Take the joy and the sadness – together they will make your day
To your heart be true and it must follow as the night the day
There will be love to give, dreams to follow
There will be roses and thorns to the end of the rainbow
When you cannot see the road, forge it your own way
To your dreams be true and it must follow as the night the day
[Inspired the by following, from Hamlet, Act 1 Scene 3:
This above all: to thine own self be true,
And it must follow, as the night the day,
Thou canst not then be false to any man]
You were the one in charge of the altar and the Pooja room at home. We have so many deities, some which you and I got from our days before we got married. Some we picked up along the way together, and others, the children brought from various places when they were old enough to travel by themselves. Every day it would take you half an hour to do your pooja after which we would have our lunch. On the occasions when you did the special pooja’s, you would give me a list of things you needed which I’d get from the pooja shop. The children would come home, we would light up the house, you would cook khichuri and arrange the pooja thaali with fruits, nuts, batasha and grains of rice. The pooja room and the altar, and the house itself, would be awash in light and joy. I do the pooja at the altar and light the lamp every day in the morning and evening. And I put a picture of you in there. But the light and joy are gone.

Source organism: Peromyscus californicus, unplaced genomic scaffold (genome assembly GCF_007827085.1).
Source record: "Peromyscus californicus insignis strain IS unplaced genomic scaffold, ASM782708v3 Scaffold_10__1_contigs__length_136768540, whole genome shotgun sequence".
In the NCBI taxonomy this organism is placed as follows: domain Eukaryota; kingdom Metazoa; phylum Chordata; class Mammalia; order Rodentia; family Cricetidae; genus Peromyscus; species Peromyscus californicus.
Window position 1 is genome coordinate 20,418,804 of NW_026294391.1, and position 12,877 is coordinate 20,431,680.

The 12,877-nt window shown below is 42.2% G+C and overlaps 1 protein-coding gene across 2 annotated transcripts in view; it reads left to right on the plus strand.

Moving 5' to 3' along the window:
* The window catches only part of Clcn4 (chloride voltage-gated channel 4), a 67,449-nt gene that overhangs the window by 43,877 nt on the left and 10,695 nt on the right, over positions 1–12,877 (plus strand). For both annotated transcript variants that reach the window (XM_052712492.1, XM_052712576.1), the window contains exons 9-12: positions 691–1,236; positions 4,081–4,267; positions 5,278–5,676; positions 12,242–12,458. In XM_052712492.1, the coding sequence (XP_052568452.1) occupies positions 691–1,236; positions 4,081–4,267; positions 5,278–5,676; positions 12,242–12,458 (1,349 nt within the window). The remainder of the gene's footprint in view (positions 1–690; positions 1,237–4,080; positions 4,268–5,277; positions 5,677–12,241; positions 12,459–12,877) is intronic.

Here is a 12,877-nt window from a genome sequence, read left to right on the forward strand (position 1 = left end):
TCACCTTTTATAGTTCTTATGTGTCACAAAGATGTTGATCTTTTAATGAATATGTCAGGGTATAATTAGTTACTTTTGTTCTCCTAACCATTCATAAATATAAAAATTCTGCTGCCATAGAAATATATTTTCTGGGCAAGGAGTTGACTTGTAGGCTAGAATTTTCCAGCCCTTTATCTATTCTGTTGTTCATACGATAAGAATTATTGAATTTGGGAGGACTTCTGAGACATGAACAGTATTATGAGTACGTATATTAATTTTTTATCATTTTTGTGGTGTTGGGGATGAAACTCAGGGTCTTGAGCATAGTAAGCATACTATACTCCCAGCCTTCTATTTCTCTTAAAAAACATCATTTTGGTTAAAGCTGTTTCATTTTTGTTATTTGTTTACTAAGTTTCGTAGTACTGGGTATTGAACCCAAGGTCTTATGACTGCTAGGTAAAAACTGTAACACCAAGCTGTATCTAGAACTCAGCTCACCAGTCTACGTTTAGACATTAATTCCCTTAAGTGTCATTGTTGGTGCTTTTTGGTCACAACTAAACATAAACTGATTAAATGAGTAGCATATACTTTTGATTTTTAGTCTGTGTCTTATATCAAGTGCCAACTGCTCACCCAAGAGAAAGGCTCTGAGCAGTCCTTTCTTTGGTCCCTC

I go for our evening walks. You always said I walked much faster, and I used to walk ahead. Now I imagine you walking behind me and I slow down.